Rat terriers are great family dogs out of all the terriers there are out there. She is a beagle mix, so her face will look different, she will be slightly bigger, her coloring will be beagle-ish and her ears will possibly stay flopped. So far she has been exciting to play with and very loveable as well. We love her so much! 

Puppy food

Potty Time!(She has already learned to "go" in a certain area!)

Emerson holds the leash.

Rolling in the grass

Getting used to outside noises

Rope toy!

(This is her favorite toy so far)

Play time

Minnie is adorable!



Nylabone Puppy Play pack

Teething chews

Her crate she uses at night

Info About Rat Terriers

The Rat Terrier is a well-muscled dog with a deep chest, strong shoulders, solid neck and powerful legs. Its body is compact but meaty. The ears can be upright or tipped and are carried erect when the dog is alert. It can be born with a short or full-length tail, each being left in its natural state or docked at two days of age. The coat colors include pearls, sables, chocolates, red and white, tri-spotted, solid red, black and tan, blue and white and red brindle. Breeders concerned with working dogs are not as fussy about the specifics of the looks.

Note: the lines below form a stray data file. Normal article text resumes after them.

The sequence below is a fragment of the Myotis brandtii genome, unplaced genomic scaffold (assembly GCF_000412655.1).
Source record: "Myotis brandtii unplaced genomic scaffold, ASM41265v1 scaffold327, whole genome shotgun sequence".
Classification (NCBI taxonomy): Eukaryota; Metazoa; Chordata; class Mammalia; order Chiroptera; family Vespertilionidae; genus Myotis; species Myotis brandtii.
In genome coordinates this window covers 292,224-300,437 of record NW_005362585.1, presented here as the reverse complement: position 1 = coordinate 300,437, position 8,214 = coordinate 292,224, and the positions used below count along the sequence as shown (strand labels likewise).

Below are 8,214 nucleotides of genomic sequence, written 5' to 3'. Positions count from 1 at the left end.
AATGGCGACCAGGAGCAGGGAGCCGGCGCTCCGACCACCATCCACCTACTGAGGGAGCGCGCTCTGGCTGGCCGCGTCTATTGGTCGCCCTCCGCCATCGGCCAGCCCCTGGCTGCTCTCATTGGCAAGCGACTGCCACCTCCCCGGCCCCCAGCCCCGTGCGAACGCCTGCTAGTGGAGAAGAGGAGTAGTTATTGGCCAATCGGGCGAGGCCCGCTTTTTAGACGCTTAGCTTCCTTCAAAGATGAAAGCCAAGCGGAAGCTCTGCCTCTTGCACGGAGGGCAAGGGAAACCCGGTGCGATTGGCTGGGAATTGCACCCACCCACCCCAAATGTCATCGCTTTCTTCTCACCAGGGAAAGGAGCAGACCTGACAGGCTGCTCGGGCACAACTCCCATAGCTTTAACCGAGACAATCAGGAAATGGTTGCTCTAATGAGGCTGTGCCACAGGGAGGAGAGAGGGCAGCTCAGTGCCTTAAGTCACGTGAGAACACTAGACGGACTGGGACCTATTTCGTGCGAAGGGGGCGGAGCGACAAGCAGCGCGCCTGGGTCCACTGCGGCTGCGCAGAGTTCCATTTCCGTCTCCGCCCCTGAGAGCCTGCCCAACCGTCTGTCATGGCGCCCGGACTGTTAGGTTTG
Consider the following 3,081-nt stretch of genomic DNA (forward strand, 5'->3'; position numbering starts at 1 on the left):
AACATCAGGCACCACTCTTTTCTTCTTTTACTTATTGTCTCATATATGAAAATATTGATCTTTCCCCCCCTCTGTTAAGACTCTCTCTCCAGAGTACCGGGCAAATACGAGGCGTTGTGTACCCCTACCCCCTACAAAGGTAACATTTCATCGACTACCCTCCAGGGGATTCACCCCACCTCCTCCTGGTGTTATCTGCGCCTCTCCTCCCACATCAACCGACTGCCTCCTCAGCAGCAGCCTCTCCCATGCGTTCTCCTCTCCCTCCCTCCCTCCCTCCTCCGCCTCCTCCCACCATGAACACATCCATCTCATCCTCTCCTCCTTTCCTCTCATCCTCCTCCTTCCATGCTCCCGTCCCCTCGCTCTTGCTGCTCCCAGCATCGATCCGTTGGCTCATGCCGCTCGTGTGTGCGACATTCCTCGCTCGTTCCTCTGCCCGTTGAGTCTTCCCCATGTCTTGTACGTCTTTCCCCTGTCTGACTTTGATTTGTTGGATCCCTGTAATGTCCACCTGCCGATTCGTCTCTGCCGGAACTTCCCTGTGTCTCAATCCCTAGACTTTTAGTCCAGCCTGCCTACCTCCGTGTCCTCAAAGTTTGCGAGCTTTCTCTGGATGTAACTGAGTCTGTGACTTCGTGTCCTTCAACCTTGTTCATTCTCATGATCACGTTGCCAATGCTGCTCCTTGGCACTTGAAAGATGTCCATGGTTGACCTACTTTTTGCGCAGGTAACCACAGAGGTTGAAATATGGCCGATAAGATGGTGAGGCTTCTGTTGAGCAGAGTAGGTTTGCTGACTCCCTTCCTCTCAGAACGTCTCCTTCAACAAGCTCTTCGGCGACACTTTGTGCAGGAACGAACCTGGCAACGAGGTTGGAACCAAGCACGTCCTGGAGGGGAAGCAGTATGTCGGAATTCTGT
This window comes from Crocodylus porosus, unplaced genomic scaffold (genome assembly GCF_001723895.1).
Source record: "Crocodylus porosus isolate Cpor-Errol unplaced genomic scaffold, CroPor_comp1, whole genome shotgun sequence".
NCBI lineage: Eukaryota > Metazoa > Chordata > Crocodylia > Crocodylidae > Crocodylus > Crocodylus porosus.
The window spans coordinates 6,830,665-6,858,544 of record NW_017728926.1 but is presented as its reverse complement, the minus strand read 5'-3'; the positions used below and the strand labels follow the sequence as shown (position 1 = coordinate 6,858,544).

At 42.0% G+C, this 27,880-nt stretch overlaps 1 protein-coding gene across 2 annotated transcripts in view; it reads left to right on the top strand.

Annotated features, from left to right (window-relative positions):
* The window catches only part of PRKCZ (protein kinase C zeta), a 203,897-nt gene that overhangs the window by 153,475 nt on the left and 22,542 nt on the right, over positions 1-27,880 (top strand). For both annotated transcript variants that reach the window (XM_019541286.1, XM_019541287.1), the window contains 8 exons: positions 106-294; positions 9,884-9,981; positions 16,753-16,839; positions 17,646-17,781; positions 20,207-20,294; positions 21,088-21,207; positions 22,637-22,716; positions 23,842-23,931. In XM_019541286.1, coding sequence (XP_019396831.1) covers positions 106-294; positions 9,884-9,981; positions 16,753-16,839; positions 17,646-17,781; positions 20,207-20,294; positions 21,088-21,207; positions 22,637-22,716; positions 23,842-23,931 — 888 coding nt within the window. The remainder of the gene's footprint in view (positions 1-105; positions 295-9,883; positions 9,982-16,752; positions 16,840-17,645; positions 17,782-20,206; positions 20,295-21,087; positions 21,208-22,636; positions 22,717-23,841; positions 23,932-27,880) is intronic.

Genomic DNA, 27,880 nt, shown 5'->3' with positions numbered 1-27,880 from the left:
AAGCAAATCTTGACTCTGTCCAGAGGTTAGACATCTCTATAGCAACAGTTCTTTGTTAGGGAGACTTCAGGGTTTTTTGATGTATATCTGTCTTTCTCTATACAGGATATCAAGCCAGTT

The Rat Terrier is an intelligent, alert and loving dog. It is very inquisitive and lively. This affectionate dog makes an excellent companion for those who will enjoy an energetic dog. They are good with children, especially if they are raised with them from puppyhood. They are, for the most part, friendly with strangers. Rat Terriers make good watchdogs. These dogs are quick, very playful and are not yappers. The temperament of these dogs is pure terrier. The lively, feisty, fearless nature can be found in the best of terriers. They are eager to please and respond and pick training up faster than most dogs. The Rat Terrier is a very well-mannered, well-rounded dog. It is easy to train, very eager to learn and to please its owner. They love to go with you and to do what you do. They are also very good swimmers, not bashful or afraid and have no problem with the water. They make good farm dogs as well as excellent family dogs for pets and companionship. This hardy dog is used for hunting expeditions as well as terrier work. 

Height, Weight
The Rat Terrier comes in three different sizes.